Interests of Prof. Keshab K. Parhi
signal processing (DSP) applications are becoming more prevalent in everyday
use. Because of this widespread usage and advances in computer technology,
the DSP algorithms themselves are being subjected to more demanding specifications.
There is a constant need for designing systems with lower power, higher
speed, and lower area. Current research in this area is devoted to
design of architectures that can operate at very high speed (such as 100 gigabits per
second) or with low power for portable and biomedical applications.
Another area of research involves use of advanced signal and image processing techniques in
classification of biomedical signals. The objective here is to use signal processing for
preprocessing and feature extraction and use classifiers for classification. Applications include
epilepsy detection and prediction, lung sound signal processing, automated fundus eye scan analysis for diabetic
retinopathy and glaucoma screening, and detection of neural disorders.
These efforts are in collaborations with various faculty in Biomedical Engineering and Medical School at the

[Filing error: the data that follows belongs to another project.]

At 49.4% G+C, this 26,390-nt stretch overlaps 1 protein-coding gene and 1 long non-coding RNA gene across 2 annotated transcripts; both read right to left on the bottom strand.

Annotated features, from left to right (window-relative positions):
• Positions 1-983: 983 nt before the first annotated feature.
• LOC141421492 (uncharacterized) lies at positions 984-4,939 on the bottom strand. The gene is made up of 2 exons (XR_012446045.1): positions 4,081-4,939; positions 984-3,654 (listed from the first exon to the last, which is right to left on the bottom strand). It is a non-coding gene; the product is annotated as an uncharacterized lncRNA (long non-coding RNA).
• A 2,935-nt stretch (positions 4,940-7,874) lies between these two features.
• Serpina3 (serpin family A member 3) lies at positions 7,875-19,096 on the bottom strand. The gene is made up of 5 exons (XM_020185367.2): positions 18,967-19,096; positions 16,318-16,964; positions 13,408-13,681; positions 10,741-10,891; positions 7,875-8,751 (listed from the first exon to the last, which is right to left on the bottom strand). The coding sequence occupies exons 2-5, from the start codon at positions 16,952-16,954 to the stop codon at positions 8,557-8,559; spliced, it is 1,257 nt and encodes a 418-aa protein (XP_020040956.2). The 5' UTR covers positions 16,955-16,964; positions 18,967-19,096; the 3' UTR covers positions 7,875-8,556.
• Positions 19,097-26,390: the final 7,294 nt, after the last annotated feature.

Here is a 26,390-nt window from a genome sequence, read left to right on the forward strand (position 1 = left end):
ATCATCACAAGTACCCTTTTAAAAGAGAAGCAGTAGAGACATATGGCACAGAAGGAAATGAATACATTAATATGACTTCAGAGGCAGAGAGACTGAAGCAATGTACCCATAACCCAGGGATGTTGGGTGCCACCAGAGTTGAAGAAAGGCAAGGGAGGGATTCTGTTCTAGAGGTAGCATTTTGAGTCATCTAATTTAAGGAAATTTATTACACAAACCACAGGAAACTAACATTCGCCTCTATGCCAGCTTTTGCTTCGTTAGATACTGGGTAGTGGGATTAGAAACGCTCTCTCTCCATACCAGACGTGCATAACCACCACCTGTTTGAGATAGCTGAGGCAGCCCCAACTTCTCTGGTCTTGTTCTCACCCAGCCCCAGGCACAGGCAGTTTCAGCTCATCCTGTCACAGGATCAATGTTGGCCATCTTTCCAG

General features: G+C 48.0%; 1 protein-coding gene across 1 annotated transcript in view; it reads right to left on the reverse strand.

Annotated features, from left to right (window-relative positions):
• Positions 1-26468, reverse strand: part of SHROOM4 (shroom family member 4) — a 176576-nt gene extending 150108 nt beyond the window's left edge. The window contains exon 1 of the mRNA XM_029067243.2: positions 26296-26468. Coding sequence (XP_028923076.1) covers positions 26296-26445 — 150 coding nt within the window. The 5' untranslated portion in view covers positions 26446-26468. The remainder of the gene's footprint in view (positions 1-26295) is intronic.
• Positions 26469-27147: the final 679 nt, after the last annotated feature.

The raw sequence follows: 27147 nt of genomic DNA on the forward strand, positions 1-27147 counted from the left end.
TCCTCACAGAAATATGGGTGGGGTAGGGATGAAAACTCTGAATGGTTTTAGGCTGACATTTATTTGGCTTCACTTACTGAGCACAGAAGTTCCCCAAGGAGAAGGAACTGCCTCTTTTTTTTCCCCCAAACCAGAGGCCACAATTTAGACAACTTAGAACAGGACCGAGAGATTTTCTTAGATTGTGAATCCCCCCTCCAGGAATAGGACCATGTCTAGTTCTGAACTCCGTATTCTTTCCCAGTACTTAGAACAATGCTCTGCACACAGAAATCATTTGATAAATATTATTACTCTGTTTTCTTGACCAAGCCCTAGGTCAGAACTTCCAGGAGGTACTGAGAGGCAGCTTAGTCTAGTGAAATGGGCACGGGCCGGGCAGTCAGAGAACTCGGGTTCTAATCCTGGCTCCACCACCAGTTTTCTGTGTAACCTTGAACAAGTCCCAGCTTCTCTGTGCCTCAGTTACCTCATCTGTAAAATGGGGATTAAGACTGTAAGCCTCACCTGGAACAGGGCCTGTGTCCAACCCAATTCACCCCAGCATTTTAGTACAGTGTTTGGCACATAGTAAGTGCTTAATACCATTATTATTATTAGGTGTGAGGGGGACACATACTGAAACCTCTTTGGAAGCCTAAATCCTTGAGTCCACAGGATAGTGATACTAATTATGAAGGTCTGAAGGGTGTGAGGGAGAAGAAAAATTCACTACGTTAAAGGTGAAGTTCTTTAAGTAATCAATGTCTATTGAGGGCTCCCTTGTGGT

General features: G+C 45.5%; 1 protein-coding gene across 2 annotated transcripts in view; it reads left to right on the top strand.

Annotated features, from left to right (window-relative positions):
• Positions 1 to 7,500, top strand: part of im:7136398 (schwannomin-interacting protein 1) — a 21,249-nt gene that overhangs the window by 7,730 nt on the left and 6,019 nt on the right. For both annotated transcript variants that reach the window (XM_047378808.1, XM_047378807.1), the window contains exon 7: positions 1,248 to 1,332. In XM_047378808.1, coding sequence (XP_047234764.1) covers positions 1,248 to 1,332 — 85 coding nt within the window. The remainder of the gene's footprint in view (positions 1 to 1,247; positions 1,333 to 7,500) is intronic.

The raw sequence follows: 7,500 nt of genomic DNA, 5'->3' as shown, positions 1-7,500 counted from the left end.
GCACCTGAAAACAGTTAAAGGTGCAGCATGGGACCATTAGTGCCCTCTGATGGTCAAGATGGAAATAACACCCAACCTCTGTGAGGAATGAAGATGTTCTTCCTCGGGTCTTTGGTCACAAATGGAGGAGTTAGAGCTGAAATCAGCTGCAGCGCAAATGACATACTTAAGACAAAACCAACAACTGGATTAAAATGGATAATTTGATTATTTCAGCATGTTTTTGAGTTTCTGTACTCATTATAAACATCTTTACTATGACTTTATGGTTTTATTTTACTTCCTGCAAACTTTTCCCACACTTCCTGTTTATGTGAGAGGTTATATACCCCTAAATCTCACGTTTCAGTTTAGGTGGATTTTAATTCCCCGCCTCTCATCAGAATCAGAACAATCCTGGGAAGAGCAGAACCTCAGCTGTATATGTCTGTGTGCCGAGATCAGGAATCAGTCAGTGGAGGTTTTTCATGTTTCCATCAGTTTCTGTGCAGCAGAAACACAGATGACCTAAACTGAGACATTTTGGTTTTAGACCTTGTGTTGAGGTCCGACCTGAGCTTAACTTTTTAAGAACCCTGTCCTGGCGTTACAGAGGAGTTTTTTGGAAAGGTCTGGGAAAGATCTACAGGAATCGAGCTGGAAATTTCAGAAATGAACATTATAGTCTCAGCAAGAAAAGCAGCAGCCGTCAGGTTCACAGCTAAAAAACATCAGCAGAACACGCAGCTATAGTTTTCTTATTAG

University of Minnesota. The work on seizure prediction has been carried out in
collaboration with Prof. Tay Netoff of Biomedical Engineering dept. The work
on diabetic retinopathy is in collaboration with Dr. Dara Koozekanani of
Opthalmology dept. at the University of Minnesota. The work on language understanding
of Schophrenic patients from MEG signals is in collaboration with
Prof. Massoud Stephane.
Another effort is directed towards synthesizing various signal processing functions
by chemical or molecular reactions. These reactions are mapped to DNA strands.
The objective here is to synthesize molecular reactions for a specified
signal processing function.
The emphasis is on design of robust reactions that are
This research is expected to find applications in
drug delivery and biosensing.
This work is in collaborations with Prof. Marc Riedel.
Current research projects are listed below.
High-Speed/Low-Power VLSI Digital Signal Processing Architectures
Hardware Security: PUFs, Reverse Engineering
Seizure Prediction from EEG
Automated Fundus Eye Scan Analysis
Language Understanding of Schizophrenic Patients
Molecular Signal Processing
Go to Past Research Topics
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